"Fun with the Family"
See where America’s military heroes, presidents, and other public figures have been honored, memorialized, and buried. This cemetery isn’t just historical; there are often fifteen or more military funeral services a day, so don’t be surprised if you come upon a service.
Start at the visitor center near the Metro stop and obtain historical information, gravesite locations for notables, and information on Arlington House (also known as the Robert E. Lee Memorial, 703-235-1530). Tour buses (for a fee) shuttle between four stops inside the cemetery gates: the visitor center, John F. Kennedy grave site, Tomb of the Unknowns, and Arlington House.
Visit the Tomb of the Unknowns, which overlooks the Washington, D.C., skyline. The tomb contains the remains of unidentified soldiers from World War I, World War II, Korea, and Vietnam. The tomb itself is guarded twenty-four hours a day by the 3rd U.S. Infantry Regiment, also known as the Old Guard.
Changing of the guard, a solemn and impressive ritual, occurs every half hour from March 15 through September 30 and every hour on the hour from October 1 through March 14. The guards change at two-hour intervals during night hours year-round. There is more method to the guards’ marching than one might think. The guard paces from his post and across the crossway in twenty-one steps, turning to pause while facing the memorial for twenty-one seconds. Turning once more, the guard pauses for another twenty-one seconds before repeating the process. “Twenty-one” represents the highest honor of salutation, matching the twenty-one-gun salute.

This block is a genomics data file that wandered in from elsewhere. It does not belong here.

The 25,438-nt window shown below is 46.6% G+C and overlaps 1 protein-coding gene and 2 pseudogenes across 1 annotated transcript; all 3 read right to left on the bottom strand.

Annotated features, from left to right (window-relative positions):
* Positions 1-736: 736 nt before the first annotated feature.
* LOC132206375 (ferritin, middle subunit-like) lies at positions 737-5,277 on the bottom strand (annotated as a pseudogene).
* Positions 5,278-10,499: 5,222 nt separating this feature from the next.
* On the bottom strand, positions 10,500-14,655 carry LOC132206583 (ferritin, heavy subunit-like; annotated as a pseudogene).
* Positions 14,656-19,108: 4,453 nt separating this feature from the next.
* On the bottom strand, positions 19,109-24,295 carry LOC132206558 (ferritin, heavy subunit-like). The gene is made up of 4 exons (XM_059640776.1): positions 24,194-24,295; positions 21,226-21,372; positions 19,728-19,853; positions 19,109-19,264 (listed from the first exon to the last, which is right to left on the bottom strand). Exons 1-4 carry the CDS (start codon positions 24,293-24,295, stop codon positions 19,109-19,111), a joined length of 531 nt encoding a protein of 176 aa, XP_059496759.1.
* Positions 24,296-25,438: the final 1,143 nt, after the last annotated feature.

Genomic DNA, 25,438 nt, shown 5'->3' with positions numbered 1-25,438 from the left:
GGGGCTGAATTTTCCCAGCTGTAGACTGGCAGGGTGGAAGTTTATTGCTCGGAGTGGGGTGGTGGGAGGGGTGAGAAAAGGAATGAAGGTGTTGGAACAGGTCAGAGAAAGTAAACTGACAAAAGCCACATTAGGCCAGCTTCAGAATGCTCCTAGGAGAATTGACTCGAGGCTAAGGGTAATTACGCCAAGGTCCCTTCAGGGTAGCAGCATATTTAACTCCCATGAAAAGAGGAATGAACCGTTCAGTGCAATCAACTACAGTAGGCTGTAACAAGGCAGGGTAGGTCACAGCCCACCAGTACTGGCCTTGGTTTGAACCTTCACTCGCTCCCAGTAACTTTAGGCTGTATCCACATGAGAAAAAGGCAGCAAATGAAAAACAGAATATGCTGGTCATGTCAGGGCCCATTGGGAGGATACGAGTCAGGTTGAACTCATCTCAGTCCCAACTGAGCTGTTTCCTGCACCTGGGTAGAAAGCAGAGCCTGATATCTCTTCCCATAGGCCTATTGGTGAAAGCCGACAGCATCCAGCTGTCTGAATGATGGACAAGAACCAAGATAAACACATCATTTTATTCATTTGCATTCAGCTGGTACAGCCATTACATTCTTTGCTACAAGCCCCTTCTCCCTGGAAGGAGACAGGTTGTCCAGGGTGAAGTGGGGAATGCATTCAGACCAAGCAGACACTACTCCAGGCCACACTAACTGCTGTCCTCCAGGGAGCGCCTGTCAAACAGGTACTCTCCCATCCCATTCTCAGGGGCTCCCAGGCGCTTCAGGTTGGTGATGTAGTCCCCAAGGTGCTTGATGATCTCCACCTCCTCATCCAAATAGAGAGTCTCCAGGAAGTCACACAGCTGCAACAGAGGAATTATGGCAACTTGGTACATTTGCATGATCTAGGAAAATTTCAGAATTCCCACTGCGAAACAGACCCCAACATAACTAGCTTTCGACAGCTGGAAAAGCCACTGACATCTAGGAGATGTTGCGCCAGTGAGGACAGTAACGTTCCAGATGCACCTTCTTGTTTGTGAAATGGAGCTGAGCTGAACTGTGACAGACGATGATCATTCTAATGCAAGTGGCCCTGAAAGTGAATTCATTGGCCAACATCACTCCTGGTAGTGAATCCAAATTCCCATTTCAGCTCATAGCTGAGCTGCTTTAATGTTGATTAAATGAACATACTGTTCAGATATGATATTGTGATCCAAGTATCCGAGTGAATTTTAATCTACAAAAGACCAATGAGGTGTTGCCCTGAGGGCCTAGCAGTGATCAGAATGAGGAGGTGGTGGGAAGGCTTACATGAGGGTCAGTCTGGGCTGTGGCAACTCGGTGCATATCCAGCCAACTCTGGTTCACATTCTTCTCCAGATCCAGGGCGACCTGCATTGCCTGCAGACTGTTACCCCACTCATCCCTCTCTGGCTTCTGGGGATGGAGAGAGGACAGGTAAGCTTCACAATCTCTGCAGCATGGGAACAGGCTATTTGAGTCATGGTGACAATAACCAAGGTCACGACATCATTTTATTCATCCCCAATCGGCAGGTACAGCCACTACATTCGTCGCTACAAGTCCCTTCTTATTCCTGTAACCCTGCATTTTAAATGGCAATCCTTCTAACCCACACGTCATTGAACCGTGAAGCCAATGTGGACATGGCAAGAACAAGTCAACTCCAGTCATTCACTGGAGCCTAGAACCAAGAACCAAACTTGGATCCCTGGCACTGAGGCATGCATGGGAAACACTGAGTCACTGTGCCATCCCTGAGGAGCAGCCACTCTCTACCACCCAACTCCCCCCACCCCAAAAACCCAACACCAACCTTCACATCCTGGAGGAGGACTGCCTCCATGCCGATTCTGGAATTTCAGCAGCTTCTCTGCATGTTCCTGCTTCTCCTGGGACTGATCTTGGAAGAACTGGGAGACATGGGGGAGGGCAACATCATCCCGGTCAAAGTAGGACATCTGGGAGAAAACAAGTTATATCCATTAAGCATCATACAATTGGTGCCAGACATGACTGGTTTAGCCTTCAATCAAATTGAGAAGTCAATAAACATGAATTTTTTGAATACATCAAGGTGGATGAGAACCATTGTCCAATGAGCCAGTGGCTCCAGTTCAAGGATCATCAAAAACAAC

Additional graves of notables include those of General Philip Henry Sheridan, U.S. Army, a Civil War soldier; Lt. Commander Roger Bruce Chaffee, U.S. Navy, Apollo astronaut, who died while performing test operations for the Apollo One space mission; Lt. Colonel Virgil I. (“Gus”) Grissom, U.S. Air Force, Apollo astronaut, the second American in space on the Mercury mission (1961), and first person to make two space trips on the two-man Gemini flight (1965); the commingled remains of the seven astronauts who died aboard the space shuttle Challenger in 1986; William Jennings Bryan, presidential candidate, secretary of state; Oliver Wendell Holmes Jr., Civil War veteran, Supreme Court Justice; Joe Louis (Barrow), heavyweight boxing champion; Rear Admiral Robert E. Peary, U.S. Navy, explorer; and William Howard Taft, president, chief justice of the United States Supreme Court. Jacqueline Kennedy’s and John F. Kennedy’s gravesites are home to the Eternal Flame.
Your child may well ask how the flame stays lit: There is a constantly flashing electric spark near the tip of the gas nozzle that relights the flame if it should go out in the rain or wind.
The visitor center and parking facility are open during cemetery hours. There are special events at Arlington House on Robert E. Lee’s birthday (January 19) and on the Lees’ wedding anniversary (June 30).